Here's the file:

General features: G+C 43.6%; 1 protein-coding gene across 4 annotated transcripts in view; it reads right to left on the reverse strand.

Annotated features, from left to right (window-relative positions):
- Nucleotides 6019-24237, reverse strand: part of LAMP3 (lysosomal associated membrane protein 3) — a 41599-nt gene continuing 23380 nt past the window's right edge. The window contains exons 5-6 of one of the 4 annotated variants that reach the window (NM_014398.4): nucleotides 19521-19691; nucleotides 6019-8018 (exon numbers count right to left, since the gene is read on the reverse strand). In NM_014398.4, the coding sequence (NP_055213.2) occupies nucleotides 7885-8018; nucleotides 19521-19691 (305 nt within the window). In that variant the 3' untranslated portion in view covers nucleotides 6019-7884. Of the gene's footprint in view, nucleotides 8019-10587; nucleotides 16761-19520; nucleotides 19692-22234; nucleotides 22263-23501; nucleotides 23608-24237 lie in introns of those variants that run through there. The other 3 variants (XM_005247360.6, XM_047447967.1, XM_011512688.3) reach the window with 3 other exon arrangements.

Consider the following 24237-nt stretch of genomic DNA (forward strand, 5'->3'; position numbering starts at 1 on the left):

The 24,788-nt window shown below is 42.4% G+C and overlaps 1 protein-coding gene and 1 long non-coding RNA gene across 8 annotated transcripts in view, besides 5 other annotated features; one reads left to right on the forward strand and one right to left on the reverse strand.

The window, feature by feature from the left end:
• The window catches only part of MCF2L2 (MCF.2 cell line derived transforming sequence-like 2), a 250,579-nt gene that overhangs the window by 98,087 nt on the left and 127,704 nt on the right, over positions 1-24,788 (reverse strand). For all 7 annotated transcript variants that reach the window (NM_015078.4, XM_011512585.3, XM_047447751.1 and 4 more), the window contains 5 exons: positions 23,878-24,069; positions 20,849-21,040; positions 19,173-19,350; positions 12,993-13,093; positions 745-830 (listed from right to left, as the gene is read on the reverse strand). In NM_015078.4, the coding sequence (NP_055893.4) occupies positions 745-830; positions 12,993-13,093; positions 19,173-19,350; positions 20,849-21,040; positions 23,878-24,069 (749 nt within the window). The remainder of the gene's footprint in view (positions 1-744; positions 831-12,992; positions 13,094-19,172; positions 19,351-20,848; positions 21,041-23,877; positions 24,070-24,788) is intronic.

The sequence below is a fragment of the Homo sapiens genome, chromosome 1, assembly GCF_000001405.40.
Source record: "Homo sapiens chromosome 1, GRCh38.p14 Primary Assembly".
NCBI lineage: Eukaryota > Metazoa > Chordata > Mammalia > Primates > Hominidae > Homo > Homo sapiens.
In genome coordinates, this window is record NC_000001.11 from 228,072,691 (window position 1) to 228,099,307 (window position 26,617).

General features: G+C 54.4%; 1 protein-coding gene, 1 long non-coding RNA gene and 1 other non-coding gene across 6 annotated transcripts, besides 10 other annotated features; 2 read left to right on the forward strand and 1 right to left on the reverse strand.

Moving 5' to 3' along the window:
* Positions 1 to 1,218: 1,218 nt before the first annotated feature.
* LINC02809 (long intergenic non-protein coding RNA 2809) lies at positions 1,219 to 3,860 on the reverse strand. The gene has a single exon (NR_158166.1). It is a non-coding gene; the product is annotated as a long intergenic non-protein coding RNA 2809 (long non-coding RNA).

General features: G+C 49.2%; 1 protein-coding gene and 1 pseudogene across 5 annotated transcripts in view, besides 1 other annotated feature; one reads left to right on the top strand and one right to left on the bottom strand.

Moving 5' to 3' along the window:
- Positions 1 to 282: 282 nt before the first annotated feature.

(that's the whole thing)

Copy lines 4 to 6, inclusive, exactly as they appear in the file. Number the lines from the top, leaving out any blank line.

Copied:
Consider the following 24237-nt stretch of genomic DNA (forward strand, 5'->3'; position numbering starts at 1 on the left):

The 24,788-nt window shown below is 42.4% G+C and overlaps 1 protein-coding gene and 1 long non-coding RNA gene across 8 annotated transcripts in view, besides 5 other annotated features; one reads left to right on the forward strand and one right to left on the reverse strand.

The window, feature by feature from the left end: